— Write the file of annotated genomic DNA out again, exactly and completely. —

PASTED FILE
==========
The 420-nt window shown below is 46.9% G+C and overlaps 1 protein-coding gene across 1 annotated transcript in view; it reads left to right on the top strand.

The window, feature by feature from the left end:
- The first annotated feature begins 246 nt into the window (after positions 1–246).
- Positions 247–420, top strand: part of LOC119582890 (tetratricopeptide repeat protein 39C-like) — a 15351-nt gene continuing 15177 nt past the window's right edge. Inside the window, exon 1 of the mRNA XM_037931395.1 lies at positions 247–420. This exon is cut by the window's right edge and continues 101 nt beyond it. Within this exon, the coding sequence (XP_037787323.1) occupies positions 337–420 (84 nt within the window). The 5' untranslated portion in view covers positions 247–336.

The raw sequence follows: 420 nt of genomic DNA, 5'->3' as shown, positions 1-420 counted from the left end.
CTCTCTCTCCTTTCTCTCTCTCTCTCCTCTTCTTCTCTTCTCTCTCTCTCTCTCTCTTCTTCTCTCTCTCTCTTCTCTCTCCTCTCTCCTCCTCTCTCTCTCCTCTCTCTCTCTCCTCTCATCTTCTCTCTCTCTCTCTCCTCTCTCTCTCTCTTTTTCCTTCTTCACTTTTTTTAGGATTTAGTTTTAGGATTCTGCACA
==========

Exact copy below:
The 420-nt window shown below is 46.9% G+C and overlaps 1 protein-coding gene across 1 annotated transcript in view; it reads left to right on the top strand.

The window, feature by feature from the left end:
- The first annotated feature begins 246 nt into the window (after positions 1–246).
- Positions 247–420, top strand: part of LOC119582890 (tetratricopeptide repeat protein 39C-like) — a 15351-nt gene continuing 15177 nt past the window's right edge. Inside the window, exon 1 of the mRNA XM_037931395.1 lies at positions 247–420. This exon is cut by the window's right edge and continues 101 nt beyond it. Within this exon, the coding sequence (XP_037787323.1) occupies positions 337–420 (84 nt within the window). The 5' untranslated portion in view covers positions 247–336.

The raw sequence follows: 420 nt of genomic DNA, 5'->3' as shown, positions 1-420 counted from the left end.
CTCTCTCTCCTTTCTCTCTCTCTCTCCTCTTCTTCTCTTCTCTCTCTCTCTCTCTCTTCTTCTCTCTCTCTCTTCTCTCTCCTCTCTCCTCCTCTCTCTCTCCTCTCTCTCTCTCCTCTCATCTTCTCTCTCTCTCTCTCCTCTCTCTCTCTCTTTTTCCTTCTTCACTTTTTTTAGGATTTAGTTTTAGGATTCTGCACA